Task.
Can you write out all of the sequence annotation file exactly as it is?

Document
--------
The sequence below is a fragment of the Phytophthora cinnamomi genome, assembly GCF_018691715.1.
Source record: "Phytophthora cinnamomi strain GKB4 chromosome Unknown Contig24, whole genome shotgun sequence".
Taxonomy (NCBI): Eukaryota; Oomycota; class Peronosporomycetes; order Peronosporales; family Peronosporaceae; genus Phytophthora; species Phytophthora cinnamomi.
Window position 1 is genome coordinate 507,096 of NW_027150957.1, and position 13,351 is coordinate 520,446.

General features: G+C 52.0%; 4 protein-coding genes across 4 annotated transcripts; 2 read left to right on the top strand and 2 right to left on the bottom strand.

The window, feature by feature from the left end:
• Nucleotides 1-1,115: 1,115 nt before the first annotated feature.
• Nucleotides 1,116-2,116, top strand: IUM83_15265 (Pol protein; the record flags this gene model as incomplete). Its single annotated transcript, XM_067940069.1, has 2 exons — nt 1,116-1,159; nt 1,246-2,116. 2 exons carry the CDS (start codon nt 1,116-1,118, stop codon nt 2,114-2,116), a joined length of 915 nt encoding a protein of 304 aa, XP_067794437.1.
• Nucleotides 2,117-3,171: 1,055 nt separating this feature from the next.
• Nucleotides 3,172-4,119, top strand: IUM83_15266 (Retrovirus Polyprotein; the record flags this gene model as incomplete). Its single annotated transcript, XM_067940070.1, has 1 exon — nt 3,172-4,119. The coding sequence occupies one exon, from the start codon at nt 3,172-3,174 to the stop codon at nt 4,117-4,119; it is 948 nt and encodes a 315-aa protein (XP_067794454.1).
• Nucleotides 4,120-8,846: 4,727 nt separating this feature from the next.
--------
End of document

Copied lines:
The sequence below is a fragment of the Phytophthora cinnamomi genome, assembly GCF_018691715.1.
Source record: "Phytophthora cinnamomi strain GKB4 chromosome Unknown Contig24, whole genome shotgun sequence".
Taxonomy (NCBI): Eukaryota; Oomycota; class Peronosporomycetes; order Peronosporales; family Peronosporaceae; genus Phytophthora; species Phytophthora cinnamomi.
Window position 1 is genome coordinate 507,096 of NW_027150957.1, and position 13,351 is coordinate 520,446.

General features: G+C 52.0%; 4 protein-coding genes across 4 annotated transcripts; 2 read left to right on the top strand and 2 right to left on the bottom strand.

The window, feature by feature from the left end:
• Nucleotides 1-1,115: 1,115 nt before the first annotated feature.
• Nucleotides 1,116-2,116, top strand: IUM83_15265 (Pol protein; the record flags this gene model as incomplete). Its single annotated transcript, XM_067940069.1, has 2 exons — nt 1,116-1,159; nt 1,246-2,116. 2 exons carry the CDS (start codon nt 1,116-1,118, stop codon nt 2,114-2,116), a joined length of 915 nt encoding a protein of 304 aa, XP_067794437.1.
• Nucleotides 2,117-3,171: 1,055 nt separating this feature from the next.
• Nucleotides 3,172-4,119, top strand: IUM83_15266 (Retrovirus Polyprotein; the record flags this gene model as incomplete). Its single annotated transcript, XM_067940070.1, has 1 exon — nt 3,172-4,119. The coding sequence occupies one exon, from the start codon at nt 3,172-3,174 to the stop codon at nt 4,117-4,119; it is 948 nt and encodes a 315-aa protein (XP_067794454.1).
• Nucleotides 4,120-8,846: 4,727 nt separating this feature from the next.